Robert McGough serves Crenshaw County four decades

By Shelby Mathis

Honoraville Fire Department Chief Robert McGough stepped into his turnout gear for the first time nearly four decades ago in 1984 and has been responding to emergency calls in Honoraville and the surrounding areas ever since.

McGough said he always knew he wanted to volunteer and help his community, and joining the Honoraville Fire Department created a love for emergency response that has only grown over the years.

According to the volunteer chief, one of the most difficult things about his role as a volunteer firefighter in a small community is the ‘small community’ aspect in itself.

“Helping people and serving the community is my favorite thing about being a firefighter,” McGough said. “It can be difficult having to respond when the person in need is someone you know whether it be your neighbor’s house burning or your brother in a car wreck. Ninety percent of the time we know who the person is when we get a call, and it can be tough sometimes. Dealing with the tragedies of people you know is hard.”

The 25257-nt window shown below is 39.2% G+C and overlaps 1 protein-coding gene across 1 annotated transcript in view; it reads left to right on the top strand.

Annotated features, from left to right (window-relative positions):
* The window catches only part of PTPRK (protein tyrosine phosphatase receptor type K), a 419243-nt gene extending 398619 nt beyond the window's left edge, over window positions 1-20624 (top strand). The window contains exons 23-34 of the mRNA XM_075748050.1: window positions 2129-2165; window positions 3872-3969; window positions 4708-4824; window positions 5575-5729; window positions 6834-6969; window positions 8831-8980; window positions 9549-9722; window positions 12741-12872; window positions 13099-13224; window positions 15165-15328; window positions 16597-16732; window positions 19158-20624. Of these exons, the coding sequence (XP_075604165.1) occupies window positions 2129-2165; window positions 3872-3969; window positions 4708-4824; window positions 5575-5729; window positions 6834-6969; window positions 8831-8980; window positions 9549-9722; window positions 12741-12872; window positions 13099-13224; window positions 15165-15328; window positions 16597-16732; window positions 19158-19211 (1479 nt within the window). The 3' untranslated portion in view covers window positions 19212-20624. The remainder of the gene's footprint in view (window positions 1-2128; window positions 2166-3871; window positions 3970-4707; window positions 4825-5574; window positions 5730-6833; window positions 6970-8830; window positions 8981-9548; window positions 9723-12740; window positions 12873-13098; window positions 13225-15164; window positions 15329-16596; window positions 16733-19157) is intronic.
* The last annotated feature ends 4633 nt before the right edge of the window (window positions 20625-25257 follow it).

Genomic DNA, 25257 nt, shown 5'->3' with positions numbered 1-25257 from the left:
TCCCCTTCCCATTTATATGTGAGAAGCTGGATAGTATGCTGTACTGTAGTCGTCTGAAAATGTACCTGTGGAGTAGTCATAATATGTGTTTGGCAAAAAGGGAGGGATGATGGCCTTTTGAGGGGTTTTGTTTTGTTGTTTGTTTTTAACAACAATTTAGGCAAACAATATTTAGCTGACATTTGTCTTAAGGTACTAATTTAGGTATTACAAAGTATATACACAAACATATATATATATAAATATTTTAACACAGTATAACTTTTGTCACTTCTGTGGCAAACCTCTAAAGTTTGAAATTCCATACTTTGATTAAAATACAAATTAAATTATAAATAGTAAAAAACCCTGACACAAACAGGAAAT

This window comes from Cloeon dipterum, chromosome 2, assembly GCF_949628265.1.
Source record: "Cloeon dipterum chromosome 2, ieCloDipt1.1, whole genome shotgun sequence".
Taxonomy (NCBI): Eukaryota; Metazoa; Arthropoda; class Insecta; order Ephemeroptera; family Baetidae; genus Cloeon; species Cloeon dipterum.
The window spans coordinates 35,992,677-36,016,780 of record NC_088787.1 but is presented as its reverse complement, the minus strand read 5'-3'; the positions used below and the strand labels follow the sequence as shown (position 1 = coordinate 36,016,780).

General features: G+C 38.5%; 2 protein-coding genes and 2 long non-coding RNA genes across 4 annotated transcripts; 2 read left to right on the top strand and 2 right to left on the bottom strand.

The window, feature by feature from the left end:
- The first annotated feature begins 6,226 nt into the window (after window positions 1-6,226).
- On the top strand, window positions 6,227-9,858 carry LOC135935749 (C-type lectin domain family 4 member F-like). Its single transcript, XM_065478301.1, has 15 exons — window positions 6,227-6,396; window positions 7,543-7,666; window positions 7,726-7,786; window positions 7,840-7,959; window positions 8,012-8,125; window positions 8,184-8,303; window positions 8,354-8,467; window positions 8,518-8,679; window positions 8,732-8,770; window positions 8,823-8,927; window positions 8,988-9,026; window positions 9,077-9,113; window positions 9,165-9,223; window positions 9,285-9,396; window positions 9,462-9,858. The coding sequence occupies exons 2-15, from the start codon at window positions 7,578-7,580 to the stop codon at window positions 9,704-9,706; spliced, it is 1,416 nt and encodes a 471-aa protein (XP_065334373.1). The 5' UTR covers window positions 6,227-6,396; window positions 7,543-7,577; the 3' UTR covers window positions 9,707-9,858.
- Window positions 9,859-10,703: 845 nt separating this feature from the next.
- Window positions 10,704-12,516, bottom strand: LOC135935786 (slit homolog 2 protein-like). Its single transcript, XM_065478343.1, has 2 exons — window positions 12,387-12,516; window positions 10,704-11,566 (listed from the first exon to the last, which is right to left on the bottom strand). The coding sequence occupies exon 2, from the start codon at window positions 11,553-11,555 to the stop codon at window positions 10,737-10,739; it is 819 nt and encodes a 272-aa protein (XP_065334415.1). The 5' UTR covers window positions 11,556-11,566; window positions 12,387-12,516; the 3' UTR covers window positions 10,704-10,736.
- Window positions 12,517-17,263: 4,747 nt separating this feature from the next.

McGough acknowledged that there is a common misconception regarding volunteer fire departments that he wishes more people understood.

“A lot of folks think we get paid for what we do, and they don’t realize exactly what it means to be a volunteer fireman,” McGough said. “They don’t always realize what we do for the community until we have to show up at their house. Whether it’s getting up at midnight to go to a call for a house fire or responding to a medical emergency, we don’t get paid for what we do. Our payment for what we do is when we help somebody and they tell us ‘thank you’ for helping them when they needed it.”

Chief of Highland Home Fire and Rescue Richard Jordan expressed admiration for McGough’s dedication to service and to his department over the years.

“He’s [McGough] like me and several old folks, we’ve been around forever,” Jordan said. “He is instrumental in everything his department does and he makes everything happen. He has stayed very faithful to the department despite having some medical issues of his own, and through everything he has been with them through thick and thin.”

McGough discussed his favorite parts of the role he plays within the Honoraville community, one in particular is hosting the department’s yearly peanut boils from which proceeds are used to aid in funding the department. McGough said the second boil of 2023 is coming up on Oct. 20-21 and will help provide equipment for department members as well as fund the construction of the department’s new fire station.